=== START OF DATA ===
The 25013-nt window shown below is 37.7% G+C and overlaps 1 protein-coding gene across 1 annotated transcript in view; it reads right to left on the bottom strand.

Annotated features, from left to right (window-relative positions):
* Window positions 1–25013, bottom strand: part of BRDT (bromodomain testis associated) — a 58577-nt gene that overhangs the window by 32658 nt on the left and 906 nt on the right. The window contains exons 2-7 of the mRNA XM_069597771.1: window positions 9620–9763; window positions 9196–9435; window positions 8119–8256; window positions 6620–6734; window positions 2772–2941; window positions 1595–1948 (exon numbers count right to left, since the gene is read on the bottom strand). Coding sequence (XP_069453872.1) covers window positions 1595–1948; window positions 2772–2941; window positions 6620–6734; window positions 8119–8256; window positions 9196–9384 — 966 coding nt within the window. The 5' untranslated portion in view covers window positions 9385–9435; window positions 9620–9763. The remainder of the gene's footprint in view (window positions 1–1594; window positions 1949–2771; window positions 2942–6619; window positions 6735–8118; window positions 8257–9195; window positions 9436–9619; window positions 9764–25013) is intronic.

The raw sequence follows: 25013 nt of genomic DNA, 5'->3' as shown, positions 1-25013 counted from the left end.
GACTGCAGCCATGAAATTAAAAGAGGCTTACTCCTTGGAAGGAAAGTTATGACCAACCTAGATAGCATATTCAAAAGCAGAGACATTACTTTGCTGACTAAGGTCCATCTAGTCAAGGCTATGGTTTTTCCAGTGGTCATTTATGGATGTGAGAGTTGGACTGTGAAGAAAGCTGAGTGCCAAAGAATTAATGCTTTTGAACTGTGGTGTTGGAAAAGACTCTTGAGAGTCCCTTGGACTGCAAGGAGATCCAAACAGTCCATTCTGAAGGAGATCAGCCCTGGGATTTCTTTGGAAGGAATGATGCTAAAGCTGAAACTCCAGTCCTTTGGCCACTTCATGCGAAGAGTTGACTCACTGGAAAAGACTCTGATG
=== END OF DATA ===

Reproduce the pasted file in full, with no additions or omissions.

The 25013-nt window shown below is 37.7% G+C and overlaps 1 protein-coding gene across 1 annotated transcript in view; it reads right to left on the bottom strand.

Annotated features, from left to right (window-relative positions):
* Window positions 1–25013, bottom strand: part of BRDT (bromodomain testis associated) — a 58577-nt gene that overhangs the window by 32658 nt on the left and 906 nt on the right. The window contains exons 2-7 of the mRNA XM_069597771.1: window positions 9620–9763; window positions 9196–9435; window positions 8119–8256; window positions 6620–6734; window positions 2772–2941; window positions 1595–1948 (exon numbers count right to left, since the gene is read on the bottom strand). Coding sequence (XP_069453872.1) covers window positions 1595–1948; window positions 2772–2941; window positions 6620–6734; window positions 8119–8256; window positions 9196–9384 — 966 coding nt within the window. The 5' untranslated portion in view covers window positions 9385–9435; window positions 9620–9763. The remainder of the gene's footprint in view (window positions 1–1594; window positions 1949–2771; window positions 2942–6619; window positions 6735–8118; window positions 8257–9195; window positions 9436–9619; window positions 9764–25013) is intronic.

The raw sequence follows: 25013 nt of genomic DNA, 5'->3' as shown, positions 1-25013 counted from the left end.
GACTGCAGCCATGAAATTAAAAGAGGCTTACTCCTTGGAAGGAAAGTTATGACCAACCTAGATAGCATATTCAAAAGCAGAGACATTACTTTGCTGACTAAGGTCCATCTAGTCAAGGCTATGGTTTTTCCAGTGGTCATTTATGGATGTGAGAGTTGGACTGTGAAGAAAGCTGAGTGCCAAAGAATTAATGCTTTTGAACTGTGGTGTTGGAAAAGACTCTTGAGAGTCCCTTGGACTGCAAGGAGATCCAAACAGTCCATTCTGAAGGAGATCAGCCCTGGGATTTCTTTGGAAGGAATGATGCTAAAGCTGAAACTCCAGTCCTTTGGCCACTTCATGCGAAGAGTTGACTCACTGGAAAAGACTCTGATG